The opinion of the court was delivered by: Royce C. Lamberth, Chief Judge
Now before the Court is plaintiffs' Motion  for Reconsideration of Dismissal of Count II of the Amended Complaint. Having considered the motion, the opposition and reply thereto, and the applicable law, the Court will deny plaintiffs' motion for the reasons explained herein.
I. FACTUAL AND PROCEDURAL BACKGROUND
The facts of this case were laid out in detail in the Court's original opinion, but those pertinent to this motion for reconsideration will be recounted here. Plaintiffs sought a real estate loan from defendants. Defendants sent plaintiffs a "Term Sheet" (Am. Compl. Ex. A) setting forth proposed terms for the loan. In accordance with the Term Sheet, plaintiffs paid defendant a $20,000 "Good Faith Deposit." Plaintiffs and defendants then entered into a Forward Rate Lock Agreement ("RLA"), which locked in the terms for the eventual loan. (See Am. Compl. Ex. B.)
As part of the RLA plaintiffs transferred to defendant a "Mandatory Lock Fee" of $1,790,000, bringing plaintiffs' total deposit to $1,810,000. The RLA was not a binding agreement to actually fund the loan; in fact, its terms explicitly contemplated the possibility that the loan would not fund. The parties later entered into a Loan Commitment Agreement ("LCA"), which did commit defendants to funding the loan. (See Am. Compl. Ex. C.) But the LCA included a Material Adverse Change ("MAC") provision, which allowed defendants to terminate the LCA "in the event of any material adverse change in the financial condition of the Property, Borrower, [or] Borrower's managers or [owners] . . . ." (Id. at ¶1.15.)
On November 16, 2007-before the loan funded-defendants terminated the LCA pursuant to the MAC provision. On December 3, 2007, defendants partially refunded plaintiffs' deposit. At issue in this motion is the amount deducted from plaintiffs' deposit in relation to the hedging arrangements defendants had entered into with the deposit funds. The statement accompanying the partial refund indicated that defendants had obtained $672,166 in proceeds from the hedging arrangement but had incurred $682,171 in "carry" charges, for a net loss of $10,005. (See Opp'n Ex. A.) That $10,005 loss was deducted from the refund of plaintiffs' deposit.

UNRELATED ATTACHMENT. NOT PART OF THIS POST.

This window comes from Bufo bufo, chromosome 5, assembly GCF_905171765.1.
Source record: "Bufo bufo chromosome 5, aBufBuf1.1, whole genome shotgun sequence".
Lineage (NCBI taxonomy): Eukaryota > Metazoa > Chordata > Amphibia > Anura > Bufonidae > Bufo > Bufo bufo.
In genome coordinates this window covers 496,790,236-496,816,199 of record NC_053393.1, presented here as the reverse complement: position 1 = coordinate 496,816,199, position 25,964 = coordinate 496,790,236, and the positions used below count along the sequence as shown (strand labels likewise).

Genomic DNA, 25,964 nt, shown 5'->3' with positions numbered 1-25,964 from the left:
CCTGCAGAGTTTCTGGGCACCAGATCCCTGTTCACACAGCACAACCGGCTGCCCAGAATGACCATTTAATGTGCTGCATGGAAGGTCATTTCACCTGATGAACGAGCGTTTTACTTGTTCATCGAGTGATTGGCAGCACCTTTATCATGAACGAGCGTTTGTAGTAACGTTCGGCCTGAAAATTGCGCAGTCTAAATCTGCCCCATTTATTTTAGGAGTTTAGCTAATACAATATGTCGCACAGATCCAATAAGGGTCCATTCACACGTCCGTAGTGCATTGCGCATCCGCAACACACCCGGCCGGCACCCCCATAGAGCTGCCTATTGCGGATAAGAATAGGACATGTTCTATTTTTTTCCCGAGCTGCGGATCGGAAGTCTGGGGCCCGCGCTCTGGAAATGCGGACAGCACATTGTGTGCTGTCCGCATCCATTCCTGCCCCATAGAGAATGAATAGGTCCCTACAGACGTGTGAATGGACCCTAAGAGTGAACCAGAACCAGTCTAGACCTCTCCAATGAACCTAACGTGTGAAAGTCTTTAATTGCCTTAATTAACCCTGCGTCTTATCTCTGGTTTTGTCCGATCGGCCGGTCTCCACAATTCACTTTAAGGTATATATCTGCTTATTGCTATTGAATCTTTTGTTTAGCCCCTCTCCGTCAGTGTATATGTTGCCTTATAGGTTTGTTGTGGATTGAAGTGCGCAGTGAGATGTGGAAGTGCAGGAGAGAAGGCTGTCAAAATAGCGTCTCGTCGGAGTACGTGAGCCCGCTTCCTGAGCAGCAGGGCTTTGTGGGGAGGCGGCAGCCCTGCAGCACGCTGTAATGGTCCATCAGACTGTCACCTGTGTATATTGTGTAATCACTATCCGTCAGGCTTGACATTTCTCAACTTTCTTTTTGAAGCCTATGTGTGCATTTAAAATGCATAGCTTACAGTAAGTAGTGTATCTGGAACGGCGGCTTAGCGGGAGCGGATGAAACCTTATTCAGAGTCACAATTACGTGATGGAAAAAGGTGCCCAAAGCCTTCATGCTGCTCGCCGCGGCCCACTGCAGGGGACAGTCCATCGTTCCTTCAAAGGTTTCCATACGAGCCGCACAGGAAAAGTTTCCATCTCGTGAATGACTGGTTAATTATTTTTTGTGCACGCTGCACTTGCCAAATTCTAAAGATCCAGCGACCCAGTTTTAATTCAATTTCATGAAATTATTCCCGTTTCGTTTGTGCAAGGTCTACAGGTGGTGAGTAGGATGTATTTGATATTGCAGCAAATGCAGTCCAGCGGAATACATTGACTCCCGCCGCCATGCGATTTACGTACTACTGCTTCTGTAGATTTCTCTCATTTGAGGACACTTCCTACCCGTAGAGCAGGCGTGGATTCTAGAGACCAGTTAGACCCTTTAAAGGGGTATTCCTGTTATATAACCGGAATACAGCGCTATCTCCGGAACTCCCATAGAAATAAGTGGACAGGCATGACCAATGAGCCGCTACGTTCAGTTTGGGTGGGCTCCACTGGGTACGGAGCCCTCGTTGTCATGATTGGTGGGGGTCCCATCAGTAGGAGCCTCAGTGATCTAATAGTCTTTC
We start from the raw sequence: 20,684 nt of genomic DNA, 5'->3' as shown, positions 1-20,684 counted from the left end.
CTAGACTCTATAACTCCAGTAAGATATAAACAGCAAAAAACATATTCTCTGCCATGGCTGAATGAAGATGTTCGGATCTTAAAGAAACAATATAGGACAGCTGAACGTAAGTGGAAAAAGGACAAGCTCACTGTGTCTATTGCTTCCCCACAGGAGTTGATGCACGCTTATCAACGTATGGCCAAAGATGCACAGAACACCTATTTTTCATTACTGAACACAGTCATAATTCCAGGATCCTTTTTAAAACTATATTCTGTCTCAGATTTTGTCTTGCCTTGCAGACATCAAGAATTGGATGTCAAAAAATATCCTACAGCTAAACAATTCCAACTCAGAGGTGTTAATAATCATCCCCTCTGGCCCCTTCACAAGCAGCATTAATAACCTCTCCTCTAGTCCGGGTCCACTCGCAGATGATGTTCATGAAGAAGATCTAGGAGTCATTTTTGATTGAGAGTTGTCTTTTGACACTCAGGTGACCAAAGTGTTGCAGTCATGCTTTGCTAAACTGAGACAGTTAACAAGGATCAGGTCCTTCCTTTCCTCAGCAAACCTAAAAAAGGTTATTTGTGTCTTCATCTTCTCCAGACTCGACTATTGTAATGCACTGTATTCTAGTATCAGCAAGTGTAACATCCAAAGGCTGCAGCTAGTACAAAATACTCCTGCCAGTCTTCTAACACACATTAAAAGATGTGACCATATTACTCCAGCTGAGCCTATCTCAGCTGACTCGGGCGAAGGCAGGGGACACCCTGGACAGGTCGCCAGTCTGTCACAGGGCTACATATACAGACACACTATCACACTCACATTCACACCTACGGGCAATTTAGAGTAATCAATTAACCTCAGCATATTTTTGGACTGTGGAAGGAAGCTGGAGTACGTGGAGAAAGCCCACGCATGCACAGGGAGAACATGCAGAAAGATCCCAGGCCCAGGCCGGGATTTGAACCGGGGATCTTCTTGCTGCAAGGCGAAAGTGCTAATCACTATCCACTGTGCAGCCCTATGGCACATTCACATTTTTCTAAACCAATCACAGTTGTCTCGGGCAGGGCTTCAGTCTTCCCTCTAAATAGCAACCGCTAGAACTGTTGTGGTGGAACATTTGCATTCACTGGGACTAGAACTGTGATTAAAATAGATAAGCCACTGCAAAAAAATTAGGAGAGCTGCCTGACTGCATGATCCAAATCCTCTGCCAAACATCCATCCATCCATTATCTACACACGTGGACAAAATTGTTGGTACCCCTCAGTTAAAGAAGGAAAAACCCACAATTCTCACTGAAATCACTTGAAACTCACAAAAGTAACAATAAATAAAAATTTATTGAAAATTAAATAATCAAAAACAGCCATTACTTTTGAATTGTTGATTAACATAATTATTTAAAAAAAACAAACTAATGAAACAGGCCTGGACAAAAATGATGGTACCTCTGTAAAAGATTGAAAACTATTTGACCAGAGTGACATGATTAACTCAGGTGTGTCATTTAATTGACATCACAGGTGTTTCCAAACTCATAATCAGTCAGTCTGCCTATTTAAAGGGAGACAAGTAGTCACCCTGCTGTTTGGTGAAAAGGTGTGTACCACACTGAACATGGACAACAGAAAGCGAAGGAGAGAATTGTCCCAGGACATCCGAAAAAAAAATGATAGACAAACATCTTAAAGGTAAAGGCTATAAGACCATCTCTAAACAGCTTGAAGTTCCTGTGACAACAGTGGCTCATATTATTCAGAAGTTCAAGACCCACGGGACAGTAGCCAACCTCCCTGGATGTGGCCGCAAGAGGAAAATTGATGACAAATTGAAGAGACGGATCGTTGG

Plaintiffs sued defendants alleging, among other things, that defendants fraudulently terminated the LCA and breached same, breached the RLA, and violated their fiduciary duty and their duty of good faith and fair dealing. Plaintiffs also sought an accounting of their deposit and refund. Upon defendants' motion  the Court dismissed eight of plaintiffs' ten counts, leaving plaintiffs with Count I (alleging breach of the LCA) and Count X (seeking an accounting). (Mem. Op. & Order  (June 11, 2008).) Plaintiffs move to reconsider the Court's dismissal of Count II, which alleged breach of the RLA.
Under Federal Rule of Civil Procedure 54(e), an order that adjudicates fewer than all claims can be revised at any time before the final judgment. The Court may revise its order "as justice requires." Cobell v. Norton, 224 F.R.D. 266, 272 (D.D.C. 2004) (Lamberth, J.). This Court has explained that standard as including situations "when the Court has patently misunderstood a party, has made a decision outside the adversarial issues presented to the Court by the parties, has made an error not of reasoning but of apprehension, or where a controlling or significant change in the law or facts [has occurred] since the submission of the issue to the Court." Singh v. George Washington University, 383 F. Supp. 2d 99, 101 (D.D.C. 2005) (Lamberth, J.) (quoting Cobell, 224 F.R.D. at 272) (internal quotation marks omitted). "The district court's discretion to reconsider a non-final ruling is, however, limited by the law of the case doctrine and 'subject to the caveat that where litigants have once battled for the court's decision, they should neither be required, nor without good reason permitted, to battle for it again.'" In re Ski Train Fire in Kaprun, Austria, on November 11, 2004, 224 F.R.D. 543, 546 (S.D.N.Y. 2004) (quoting Official Comm. of the Unsecured Creditors of Color Tile, Inc. v. Coopers & Lybrand, 322 F.3d 147, 167 (2d Cir. 2003)).
A. The Court Did Not Err in Concluding That In This Case "Carry Costs" Constituted Breakage Costs and Were Properly Deducted
Plaintiffs contend that the Court erred in concluding that defendants properly deducted the $682,171 in "carry" charges as Breakage Costs, leaving plaintiffs without a plausible claim for breach of the RLA. Upon reconsideration, the Court finds no error.
Plaintiffs' main argument is that "carry" charges are not included within the definition of Breakage Costs. Defendants do not contest plaintiffs' characterization of "carry" charges as charges incurred in the maintenance of the hedging arrangement. (See Mot. at 6.) Section 3 of the RLA contains the definition of Breakage Costs:
In the event that . . . the Loan . . . shall not be closed or funded by Wachovia for any reason . . . Borrowers acknowledge that Wachovia may suffer or incur damages, losses, liabilities, costs, fees, and expenses (including breakage, unwind and ...